1701 15th Street IS UNDER CONTRACT. This is a real good example of what we’re talking about. No we didn’t quite get the asking price, but the buyers love the home, know it’s unique and one of a kind (as are almost ALL Vintage Vegas homes). There are homes selling, and if you’re not bargain hunting for a crappy fixer upper, there’s probably the best selection that we’ll ever get to see again of the really nice homes that I’m showcasing here.
Someone already scooped it up.
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An amusing look at things from fellow blogger in Sacremento Gena Riede:
Home Buyers, are asking the question…
When is the Best Time to Buy a House?
When is the Best Time to Buy a Condo?
Do you feel like this donkey?
Are you confused and wondering if you will buy a house or condo at the wrong time?
Do you think you will get stuck and pay too much for a home or condo? Do you think the Real Estate market will go down more?
These are just a few of the many questions that Home Buyers today in the Sacramento area are asking and wondering. The big question is, “when is the BOTTOM of the Real Estate market?”
Think of donkey tails. One side is going down and one side is going up. No one REALLY knows when the bottom is the REAL bottom until real estate prices change and start going up. That’s when everyone will be an expert and say, “the Real Estate Market has changed … last month was the official bottom of the Real Estate Market.”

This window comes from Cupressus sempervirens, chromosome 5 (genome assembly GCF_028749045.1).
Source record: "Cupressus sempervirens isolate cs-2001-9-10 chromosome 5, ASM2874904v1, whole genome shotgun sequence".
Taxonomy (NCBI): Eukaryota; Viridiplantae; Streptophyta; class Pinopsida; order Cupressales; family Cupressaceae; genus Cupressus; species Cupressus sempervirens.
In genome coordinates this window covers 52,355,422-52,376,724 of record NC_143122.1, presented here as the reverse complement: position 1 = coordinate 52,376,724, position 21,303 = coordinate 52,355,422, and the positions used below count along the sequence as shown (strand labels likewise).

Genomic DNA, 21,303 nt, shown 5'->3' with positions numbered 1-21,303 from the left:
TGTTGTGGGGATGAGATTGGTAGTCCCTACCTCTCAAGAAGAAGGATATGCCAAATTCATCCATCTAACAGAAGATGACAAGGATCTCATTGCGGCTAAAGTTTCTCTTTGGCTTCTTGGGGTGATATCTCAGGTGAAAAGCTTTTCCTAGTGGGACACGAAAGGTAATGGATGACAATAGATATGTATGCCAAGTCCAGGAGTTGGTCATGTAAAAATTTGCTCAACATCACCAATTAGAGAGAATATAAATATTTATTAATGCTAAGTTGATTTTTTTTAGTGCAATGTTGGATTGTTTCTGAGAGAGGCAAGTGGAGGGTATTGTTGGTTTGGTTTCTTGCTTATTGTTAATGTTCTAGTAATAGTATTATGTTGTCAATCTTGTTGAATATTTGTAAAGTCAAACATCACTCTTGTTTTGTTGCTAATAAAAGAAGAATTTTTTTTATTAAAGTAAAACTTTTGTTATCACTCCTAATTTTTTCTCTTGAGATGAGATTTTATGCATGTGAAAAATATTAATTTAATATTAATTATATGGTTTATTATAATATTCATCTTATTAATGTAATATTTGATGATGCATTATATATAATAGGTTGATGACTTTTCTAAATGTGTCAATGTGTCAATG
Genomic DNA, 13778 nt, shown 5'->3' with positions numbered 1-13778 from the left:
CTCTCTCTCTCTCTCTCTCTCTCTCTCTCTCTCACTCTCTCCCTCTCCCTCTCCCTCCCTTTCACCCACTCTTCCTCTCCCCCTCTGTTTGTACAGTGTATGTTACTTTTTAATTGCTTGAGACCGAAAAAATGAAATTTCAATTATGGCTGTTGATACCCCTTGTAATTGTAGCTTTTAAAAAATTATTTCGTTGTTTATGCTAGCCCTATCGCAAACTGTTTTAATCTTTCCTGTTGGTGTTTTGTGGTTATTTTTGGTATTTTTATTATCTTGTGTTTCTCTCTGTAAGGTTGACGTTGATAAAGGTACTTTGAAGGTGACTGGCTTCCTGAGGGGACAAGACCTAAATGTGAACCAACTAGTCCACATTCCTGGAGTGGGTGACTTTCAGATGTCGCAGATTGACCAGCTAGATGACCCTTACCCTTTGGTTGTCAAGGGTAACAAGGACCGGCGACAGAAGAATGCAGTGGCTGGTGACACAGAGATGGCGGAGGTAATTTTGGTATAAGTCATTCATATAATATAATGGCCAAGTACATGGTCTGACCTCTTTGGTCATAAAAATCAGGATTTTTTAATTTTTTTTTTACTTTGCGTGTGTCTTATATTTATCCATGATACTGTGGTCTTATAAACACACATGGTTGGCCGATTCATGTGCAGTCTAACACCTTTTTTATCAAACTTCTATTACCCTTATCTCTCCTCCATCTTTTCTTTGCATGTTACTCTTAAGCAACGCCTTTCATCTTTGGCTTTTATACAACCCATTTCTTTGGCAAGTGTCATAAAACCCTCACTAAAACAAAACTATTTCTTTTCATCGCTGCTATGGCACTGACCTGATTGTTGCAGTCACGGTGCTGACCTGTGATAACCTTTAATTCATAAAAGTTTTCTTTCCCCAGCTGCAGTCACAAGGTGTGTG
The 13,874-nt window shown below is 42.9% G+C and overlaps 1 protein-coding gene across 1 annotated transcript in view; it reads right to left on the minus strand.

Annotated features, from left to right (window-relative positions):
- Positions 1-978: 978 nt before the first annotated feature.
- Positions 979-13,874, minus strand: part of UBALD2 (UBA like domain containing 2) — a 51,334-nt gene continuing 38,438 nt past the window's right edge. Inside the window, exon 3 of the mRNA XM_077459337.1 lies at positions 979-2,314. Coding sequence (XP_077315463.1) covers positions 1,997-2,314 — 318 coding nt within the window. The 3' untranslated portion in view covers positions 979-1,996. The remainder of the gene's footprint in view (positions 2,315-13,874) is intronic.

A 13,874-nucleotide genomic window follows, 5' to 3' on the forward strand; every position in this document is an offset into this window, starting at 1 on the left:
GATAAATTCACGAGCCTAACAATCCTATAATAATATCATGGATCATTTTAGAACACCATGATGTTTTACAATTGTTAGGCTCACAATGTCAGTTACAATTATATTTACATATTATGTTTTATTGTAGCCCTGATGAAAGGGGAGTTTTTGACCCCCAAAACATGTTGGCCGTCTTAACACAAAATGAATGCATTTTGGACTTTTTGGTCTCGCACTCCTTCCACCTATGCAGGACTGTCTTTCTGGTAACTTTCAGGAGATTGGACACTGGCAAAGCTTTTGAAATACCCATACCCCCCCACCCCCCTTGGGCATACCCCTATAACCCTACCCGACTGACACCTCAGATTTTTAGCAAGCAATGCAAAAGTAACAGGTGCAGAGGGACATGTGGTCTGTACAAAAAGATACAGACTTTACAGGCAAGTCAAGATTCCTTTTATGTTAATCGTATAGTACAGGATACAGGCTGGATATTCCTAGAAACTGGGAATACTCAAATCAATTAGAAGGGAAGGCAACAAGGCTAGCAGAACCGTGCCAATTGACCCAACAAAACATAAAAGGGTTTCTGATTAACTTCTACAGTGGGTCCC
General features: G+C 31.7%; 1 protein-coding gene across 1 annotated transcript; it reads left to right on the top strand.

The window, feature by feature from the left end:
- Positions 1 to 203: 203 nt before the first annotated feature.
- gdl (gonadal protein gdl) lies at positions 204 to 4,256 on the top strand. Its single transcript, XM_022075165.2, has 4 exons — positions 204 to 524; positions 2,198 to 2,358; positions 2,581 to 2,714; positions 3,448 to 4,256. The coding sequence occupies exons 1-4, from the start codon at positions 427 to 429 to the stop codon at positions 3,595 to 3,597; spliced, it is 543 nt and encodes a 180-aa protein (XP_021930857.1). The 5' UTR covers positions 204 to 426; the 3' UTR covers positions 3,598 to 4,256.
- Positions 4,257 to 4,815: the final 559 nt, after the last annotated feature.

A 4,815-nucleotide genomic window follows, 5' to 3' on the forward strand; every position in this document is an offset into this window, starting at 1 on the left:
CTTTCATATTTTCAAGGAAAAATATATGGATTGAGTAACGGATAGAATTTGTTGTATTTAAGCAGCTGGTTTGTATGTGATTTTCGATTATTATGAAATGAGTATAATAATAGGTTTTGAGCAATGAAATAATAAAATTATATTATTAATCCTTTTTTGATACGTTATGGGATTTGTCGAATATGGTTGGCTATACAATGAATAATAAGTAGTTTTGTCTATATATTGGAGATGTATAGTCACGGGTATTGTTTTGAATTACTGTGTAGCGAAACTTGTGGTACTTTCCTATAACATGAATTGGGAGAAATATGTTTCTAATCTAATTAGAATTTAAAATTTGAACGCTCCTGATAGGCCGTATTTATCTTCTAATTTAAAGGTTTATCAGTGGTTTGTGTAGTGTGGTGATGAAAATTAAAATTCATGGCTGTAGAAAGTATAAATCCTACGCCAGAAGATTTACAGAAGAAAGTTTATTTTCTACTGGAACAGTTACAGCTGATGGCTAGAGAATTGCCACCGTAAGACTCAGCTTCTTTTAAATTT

You can’t pin the tail on the Bottom of the Real Estate Market until it has passed!
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Our guest columnist today is Jackie Colson-Miller, a Keller Williams Agent from Tampa, Florida. I had started a similar article, but found hers, and it’s everything I wanted to say, so we’re linking to it instead:
We are experiencing the first “buyer’s market” in nearly a decade. For some sellers, this is their first experience selling in a buyer’s market. What can you do to position your home to sell in a reasonable amount of time?
1. Spruce it up! Many homeowners don’t see the flaws in their own home. Ask your agent, and several others, to objectively look at your yard and the exterior of your home. Curb appeal is critical, so paint the exterior, make any rotted wood or roof repairs and plant some flowers to make the home inviting. Homes with neutral colors inside are also more appealing. Clean out the clutter, too. Make sure the closets are neat. Rent a local storage space, if you need to. 2. Get a Home Inspection Hire a Professional Home Inspector to check for any defects and make the necessary repairs prior to listing your home. You can provide potential buyers with the inspection report and the list of repairs. 3. (redacted by Uncle Jack, as it was specific to hurricane building ordinances, which of course is not pertinent to Vintage Vegas) 4. Neutralize it! Buyers need to imagine themselves living in your home, so remove as many of your “personal touches” as possible. A “Gator” room is appealing to a Gator, but probably not to a Seminole. The same goes for any religious items, political items or suggestive photos. When I was shopping for my first home in Tampa, many years ago, there was a home with a large photograph of the owner in her “bridal lingerie”. UGH! It was something that should have been removed before they put their home on the market. Read more..
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by Paul Pastore an agent in Phoenix. It does reference the Phoenix market of Course, but their market and ours have always been on parallel tracks.